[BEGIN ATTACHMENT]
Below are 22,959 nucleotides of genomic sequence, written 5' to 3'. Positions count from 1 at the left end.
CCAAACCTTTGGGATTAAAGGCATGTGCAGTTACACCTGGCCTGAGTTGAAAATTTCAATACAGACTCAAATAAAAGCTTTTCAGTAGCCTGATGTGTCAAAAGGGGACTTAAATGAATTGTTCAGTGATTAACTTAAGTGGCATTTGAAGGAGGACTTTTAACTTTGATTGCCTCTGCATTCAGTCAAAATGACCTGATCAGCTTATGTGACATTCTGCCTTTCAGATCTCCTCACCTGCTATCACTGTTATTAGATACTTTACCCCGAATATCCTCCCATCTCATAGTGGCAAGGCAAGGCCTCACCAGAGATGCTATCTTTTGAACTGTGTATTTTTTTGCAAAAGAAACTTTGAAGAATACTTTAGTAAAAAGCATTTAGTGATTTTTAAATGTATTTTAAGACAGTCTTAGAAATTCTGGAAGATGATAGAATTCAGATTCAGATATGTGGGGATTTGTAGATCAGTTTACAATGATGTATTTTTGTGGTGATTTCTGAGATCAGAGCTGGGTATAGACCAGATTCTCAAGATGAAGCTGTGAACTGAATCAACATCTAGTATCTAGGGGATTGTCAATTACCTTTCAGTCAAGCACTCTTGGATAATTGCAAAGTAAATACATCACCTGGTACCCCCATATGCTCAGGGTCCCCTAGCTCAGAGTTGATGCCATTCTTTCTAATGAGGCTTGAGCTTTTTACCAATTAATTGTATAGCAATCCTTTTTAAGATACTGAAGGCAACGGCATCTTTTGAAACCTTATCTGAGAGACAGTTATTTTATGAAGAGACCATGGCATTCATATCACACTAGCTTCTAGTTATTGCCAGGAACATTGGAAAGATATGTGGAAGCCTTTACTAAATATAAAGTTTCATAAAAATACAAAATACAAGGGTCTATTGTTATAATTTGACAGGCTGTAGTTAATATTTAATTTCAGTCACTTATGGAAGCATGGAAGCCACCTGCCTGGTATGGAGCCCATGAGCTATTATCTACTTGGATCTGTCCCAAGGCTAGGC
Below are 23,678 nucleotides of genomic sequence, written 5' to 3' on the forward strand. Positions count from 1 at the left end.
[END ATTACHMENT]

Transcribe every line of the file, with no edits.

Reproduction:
Below are 22,959 nucleotides of genomic sequence, written 5' to 3'. Positions count from 1 at the left end.
CCAAACCTTTGGGATTAAAGGCATGTGCAGTTACACCTGGCCTGAGTTGAAAATTTCAATACAGACTCAAATAAAAGCTTTTCAGTAGCCTGATGTGTCAAAAGGGGACTTAAATGAATTGTTCAGTGATTAACTTAAGTGGCATTTGAAGGAGGACTTTTAACTTTGATTGCCTCTGCATTCAGTCAAAATGACCTGATCAGCTTATGTGACATTCTGCCTTTCAGATCTCCTCACCTGCTATCACTGTTATTAGATACTTTACCCCGAATATCCTCCCATCTCATAGTGGCAAGGCAAGGCCTCACCAGAGATGCTATCTTTTGAACTGTGTATTTTTTTGCAAAAGAAACTTTGAAGAATACTTTAGTAAAAAGCATTTAGTGATTTTTAAATGTATTTTAAGACAGTCTTAGAAATTCTGGAAGATGATAGAATTCAGATTCAGATATGTGGGGATTTGTAGATCAGTTTACAATGATGTATTTTTGTGGTGATTTCTGAGATCAGAGCTGGGTATAGACCAGATTCTCAAGATGAAGCTGTGAACTGAATCAACATCTAGTATCTAGGGGATTGTCAATTACCTTTCAGTCAAGCACTCTTGGATAATTGCAAAGTAAATACATCACCTGGTACCCCCATATGCTCAGGGTCCCCTAGCTCAGAGTTGATGCCATTCTTTCTAATGAGGCTTGAGCTTTTTACCAATTAATTGTATAGCAATCCTTTTTAAGATACTGAAGGCAACGGCATCTTTTGAAACCTTATCTGAGAGACAGTTATTTTATGAAGAGACCATGGCATTCATATCACACTAGCTTCTAGTTATTGCCAGGAACATTGGAAAGATATGTGGAAGCCTTTACTAAATATAAAGTTTCATAAAAATACAAAATACAAGGGTCTATTGTTATAATTTGACAGGCTGTAGTTAATATTTAATTTCAGTCACTTATGGAAGCATGGAAGCCACCTGCCTGGTATGGAGCCCATGAGCTATTATCTACTTGGATCTGTCCCAAGGCTAGGC
Below are 23,678 nucleotides of genomic sequence, written 5' to 3' on the forward strand. Positions count from 1 at the left end.